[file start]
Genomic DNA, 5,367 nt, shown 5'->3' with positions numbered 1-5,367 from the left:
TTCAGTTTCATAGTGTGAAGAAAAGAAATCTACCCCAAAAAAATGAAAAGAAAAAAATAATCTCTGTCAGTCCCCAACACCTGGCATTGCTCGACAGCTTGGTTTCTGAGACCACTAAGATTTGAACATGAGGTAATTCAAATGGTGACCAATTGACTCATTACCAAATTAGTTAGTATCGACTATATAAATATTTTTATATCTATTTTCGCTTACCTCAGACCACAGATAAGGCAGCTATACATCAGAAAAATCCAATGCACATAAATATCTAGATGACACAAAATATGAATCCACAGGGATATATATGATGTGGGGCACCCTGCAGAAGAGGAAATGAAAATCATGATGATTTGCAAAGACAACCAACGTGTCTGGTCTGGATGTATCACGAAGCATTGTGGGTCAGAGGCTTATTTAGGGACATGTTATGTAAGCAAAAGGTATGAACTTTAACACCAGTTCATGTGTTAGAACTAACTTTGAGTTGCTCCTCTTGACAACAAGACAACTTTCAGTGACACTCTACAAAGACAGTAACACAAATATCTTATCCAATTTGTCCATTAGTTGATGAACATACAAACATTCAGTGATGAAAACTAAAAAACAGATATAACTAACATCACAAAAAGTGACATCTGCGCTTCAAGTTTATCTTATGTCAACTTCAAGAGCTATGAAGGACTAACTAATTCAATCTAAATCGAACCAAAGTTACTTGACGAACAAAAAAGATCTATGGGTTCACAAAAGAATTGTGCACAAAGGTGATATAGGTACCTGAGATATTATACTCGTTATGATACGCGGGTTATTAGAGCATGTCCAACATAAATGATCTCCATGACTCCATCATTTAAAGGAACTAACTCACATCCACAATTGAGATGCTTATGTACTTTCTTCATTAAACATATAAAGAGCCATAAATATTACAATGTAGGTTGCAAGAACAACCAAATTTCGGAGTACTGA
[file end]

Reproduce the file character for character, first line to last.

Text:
Genomic DNA, 5,367 nt, shown 5'->3' with positions numbered 1-5,367 from the left:
TTCAGTTTCATAGTGTGAAGAAAAGAAATCTACCCCAAAAAAATGAAAAGAAAAAAATAATCTCTGTCAGTCCCCAACACCTGGCATTGCTCGACAGCTTGGTTTCTGAGACCACTAAGATTTGAACATGAGGTAATTCAAATGGTGACCAATTGACTCATTACCAAATTAGTTAGTATCGACTATATAAATATTTTTATATCTATTTTCGCTTACCTCAGACCACAGATAAGGCAGCTATACATCAGAAAAATCCAATGCACATAAATATCTAGATGACACAAAATATGAATCCACAGGGATATATATGATGTGGGGCACCCTGCAGAAGAGGAAATGAAAATCATGATGATTTGCAAAGACAACCAACGTGTCTGGTCTGGATGTATCACGAAGCATTGTGGGTCAGAGGCTTATTTAGGGACATGTTATGTAAGCAAAAGGTATGAACTTTAACACCAGTTCATGTGTTAGAACTAACTTTGAGTTGCTCCTCTTGACAACAAGACAACTTTCAGTGACACTCTACAAAGACAGTAACACAAATATCTTATCCAATTTGTCCATTAGTTGATGAACATACAAACATTCAGTGATGAAAACTAAAAAACAGATATAACTAACATCACAAAAAGTGACATCTGCGCTTCAAGTTTATCTTATGTCAACTTCAAGAGCTATGAAGGACTAACTAATTCAATCTAAATCGAACCAAAGTTACTTGACGAACAAAAAAGATCTATGGGTTCACAAAAGAATTGTGCACAAAGGTGATATAGGTACCTGAGATATTATACTCGTTATGATACGCGGGTTATTAGAGCATGTCCAACATAAATGATCTCCATGACTCCATCATTTAAAGGAACTAACTCACATCCACAATTGAGATGCTTATGTACTTTCTTCATTAAACATATAAAGAGCCATAAATATTACAATGTAGGTTGCAAGAACAACCAAATTTCGGAGTACTGA